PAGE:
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Reducing GPA shock for Engineering and Computer Science Community College Transfer Students

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2011 ASEE Annual Conference & Exposition


Vancouver, BC

Publication Date

June 26, 2011

Start Date

June 26, 2011

End Date

June 29, 2011



Conference Session

Two Year-to-Four Year Transfer Topics Part II

Tagged Division

Two Year College Division

Page Count


Page Numbers

22.1228.1 - 22.1228.12



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Paper Authors


Mary R. Anderson-Rowland Arizona State University

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Mary R. Anderson-Rowland is the PI of an NSF STEP grant to work with five non-metropolitan community colleges to produce more engineers, especially female and underrepresented minority engineers. She also directs three academic scholarship programs, including one for transfer students. An Associate Professor in Computing, Informatics, and Systems Design Engineering, she was the Associate Dean of Student affairs in the Ira a. Fulton School of Engineering at ASU from 1993 - 2004. She was named a top 5% engineering teacher for 2009 - 2010. She received the WEPAN Engineering Educator Award 2009, ASEE Minorities Award 2006, the SHPE Educator of the Year 2005, and the National Engineering Award in 2003, the highest honor given by AAES. In 2002, she was named the Distinguished Engineering Educator by the Society of Women Engineers. Her awards are based on her mentoring of students, especially women and underrepresented minority students, and her research in the areas of recruitment and retention. A SWE and ASEE Fellow, she is a frequent speaker on career opportunities and diversity in engineering.

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Reducing GPA Shock For Engineering and Computer Science Community College Transfer StudentsDue to tougher economic times, more students are choosing the community college as astart for their college career. This also means that more community college students arebeing encouraged to transfer to four-year institutions in engineering and computerscience to help meet the critical shortage of engineers in the United States. While thereare many adjustments the new transfer student must face, one of the more difficult ones is“GPA shock”. While a community college student may have developed a very solidGPA, when the student transfers to a four-year institution, the GPA starts all over at 0.0.While this phenomenon is disappointing in itself, other factors come to play which maymake the transfer student suffer severe “GPA shock”. The new transfer student facesmany new obstacles and situations that can contribute to a poor academic performance,especially the first semester or year, and a shockingly lower, perhaps a whole grade pointlower, GPA than that accumulated at the community college.This paper will detail these obstacles which may include tougher course work, longerhomework assignments, longer driving times to attend school, less contact withprofessors, large classes, and a lack of knowledge of resources (including free tutoring,information on Blackboard, or tutorials that are readily available). An academicscholarship program success workshop solution to reduce this possible GPA shock willbe presented. A key component of this workshop is the Guaranteed 4.0 Learning Systemdeveloped by Donna O. Johnson. Along with this system, the students learn tips andhelps from other students for making the system work. A comparison of the GPA shockfor new engineering and computer science transfer students in this academic scholarshipprogram will be made with new transfer students not in the program by comparing theircommunity college GPA with their first semester four-year institution GPA.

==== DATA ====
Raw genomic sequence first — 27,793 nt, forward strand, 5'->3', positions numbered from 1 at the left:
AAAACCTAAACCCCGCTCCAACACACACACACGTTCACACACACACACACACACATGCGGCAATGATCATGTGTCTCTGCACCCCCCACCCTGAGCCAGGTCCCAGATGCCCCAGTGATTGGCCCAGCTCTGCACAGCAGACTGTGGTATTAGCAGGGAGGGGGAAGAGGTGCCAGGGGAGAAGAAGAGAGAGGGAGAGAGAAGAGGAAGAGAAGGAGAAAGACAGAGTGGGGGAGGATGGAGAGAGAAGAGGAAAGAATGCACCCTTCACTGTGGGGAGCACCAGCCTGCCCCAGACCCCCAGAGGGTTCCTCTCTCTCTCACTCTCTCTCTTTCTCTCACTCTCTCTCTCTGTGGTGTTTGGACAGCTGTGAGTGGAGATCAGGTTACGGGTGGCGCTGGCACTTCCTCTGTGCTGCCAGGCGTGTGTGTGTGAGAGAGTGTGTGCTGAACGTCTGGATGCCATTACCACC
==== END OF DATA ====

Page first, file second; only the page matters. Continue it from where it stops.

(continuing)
Anderson-Rowland, M. R. (2011, June), Reducing GPA shock for Engineering and Computer Science Community College Transfer Students Paper presented at 2011 ASEE Annual Conference & Exposition, Vancouver, BC. 10.18260/1-2--18946

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